In the recent photographs from Carl Verboom of car rallying in Holland which I have posted on this website, he noted that in a rally he was driving a DAF car with a variomatic transmission. I did not pay particular attention to that statement, as I thought that it was a typical automatic transmission. That “variomatic” was merely a manufacturer’s name given to a typical automatic transmission, such as General Motors “Powerglide” transmission. But then on Tuesday night I was watching Chasing Classic Cars on Velocity TV when the host Wayne Carini mentioned a belt drive transmission in a DAF car. That mention of a DAF car with a belt drive transmission caught my interest as it reminded me of Carl’s statement.
1971 DAF 55 Coupe
As a result, I looked through my library to see what I could find out about the transmissions in the DAF cars. I found some good information about this transmission in “Cars Of The 50s and 60s” by Michael Sedgwick that was written about 30 years in 1983. The image below was taken from Sedgwick’s book.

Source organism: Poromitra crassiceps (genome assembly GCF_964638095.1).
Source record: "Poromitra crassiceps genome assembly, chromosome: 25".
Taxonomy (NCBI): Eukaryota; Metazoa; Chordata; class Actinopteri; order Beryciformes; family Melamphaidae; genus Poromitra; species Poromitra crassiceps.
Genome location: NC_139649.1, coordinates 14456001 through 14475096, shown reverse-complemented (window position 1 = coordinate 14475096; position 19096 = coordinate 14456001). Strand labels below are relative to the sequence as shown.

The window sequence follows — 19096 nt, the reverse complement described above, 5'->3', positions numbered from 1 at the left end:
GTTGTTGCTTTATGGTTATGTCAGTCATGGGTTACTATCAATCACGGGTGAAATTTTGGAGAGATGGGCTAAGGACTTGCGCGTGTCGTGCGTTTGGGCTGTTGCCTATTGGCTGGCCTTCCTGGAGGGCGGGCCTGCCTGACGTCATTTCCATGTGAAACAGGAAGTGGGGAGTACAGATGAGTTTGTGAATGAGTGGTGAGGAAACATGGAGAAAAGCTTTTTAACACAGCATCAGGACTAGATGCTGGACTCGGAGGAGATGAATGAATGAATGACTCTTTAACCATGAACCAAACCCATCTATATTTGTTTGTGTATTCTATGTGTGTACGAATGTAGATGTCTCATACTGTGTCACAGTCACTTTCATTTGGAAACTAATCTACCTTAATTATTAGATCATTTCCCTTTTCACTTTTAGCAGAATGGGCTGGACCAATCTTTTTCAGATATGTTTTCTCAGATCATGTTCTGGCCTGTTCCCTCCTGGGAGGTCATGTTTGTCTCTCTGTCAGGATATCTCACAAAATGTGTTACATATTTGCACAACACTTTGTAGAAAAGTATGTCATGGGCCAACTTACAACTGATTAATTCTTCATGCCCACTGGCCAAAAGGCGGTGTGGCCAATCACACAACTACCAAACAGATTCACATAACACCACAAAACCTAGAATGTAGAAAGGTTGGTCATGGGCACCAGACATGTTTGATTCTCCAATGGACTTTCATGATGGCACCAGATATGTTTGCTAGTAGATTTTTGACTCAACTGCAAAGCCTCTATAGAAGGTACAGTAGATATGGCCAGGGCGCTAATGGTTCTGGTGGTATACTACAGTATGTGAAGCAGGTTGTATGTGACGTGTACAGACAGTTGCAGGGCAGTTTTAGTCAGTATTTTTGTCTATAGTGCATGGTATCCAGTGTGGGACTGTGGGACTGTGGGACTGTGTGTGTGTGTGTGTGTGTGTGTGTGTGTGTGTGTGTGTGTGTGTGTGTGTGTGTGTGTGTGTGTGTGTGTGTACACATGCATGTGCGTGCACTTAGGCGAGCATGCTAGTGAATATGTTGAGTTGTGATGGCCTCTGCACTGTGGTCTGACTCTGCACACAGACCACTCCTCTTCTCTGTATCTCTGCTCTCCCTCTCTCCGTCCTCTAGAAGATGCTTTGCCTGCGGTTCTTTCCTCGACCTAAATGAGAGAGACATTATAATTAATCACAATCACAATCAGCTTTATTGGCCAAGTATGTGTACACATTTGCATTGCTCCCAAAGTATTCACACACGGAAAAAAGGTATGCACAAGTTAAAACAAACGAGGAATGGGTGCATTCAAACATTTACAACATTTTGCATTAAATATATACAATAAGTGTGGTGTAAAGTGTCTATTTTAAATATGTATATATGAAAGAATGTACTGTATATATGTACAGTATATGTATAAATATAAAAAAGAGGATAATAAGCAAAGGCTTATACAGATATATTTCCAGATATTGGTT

DAF’s Variomatic Drive Transmission
In the Variomatic Drive transmission, the driveshaft drives a transverse countershaft (1) with two vee pulleys (2) attached to it. The power is then delivered to two separate rear drive axles – one for each wheel by two drive belts (3).
Transverse movement of the pulleys alters the effective gearing by changing the diameter of the transverse pulleys. The movement of the pulleys are controlled by manifold pressure. Within the car, the transmission is simply a shift that puts the car in either forward or reverse.
The variomatic drive transmission is very much like the drives in some of the snowmobiles that I used to drive many years ago in Canada, except that on those snowmobiles a cable leading to the handlebar controlled the pulley movement which effectively controlled the speed of the machine.
The DAF cars were made in Holland and they first used the Variomatic Drive transmission in 1958. DAF was eventually taken over by Volvo in 1975. Volvo produced some smaller car models based on DAF designs for a few years but by 1980 DAF-based cars and the use of their Variomatic Drive transmission disappeared.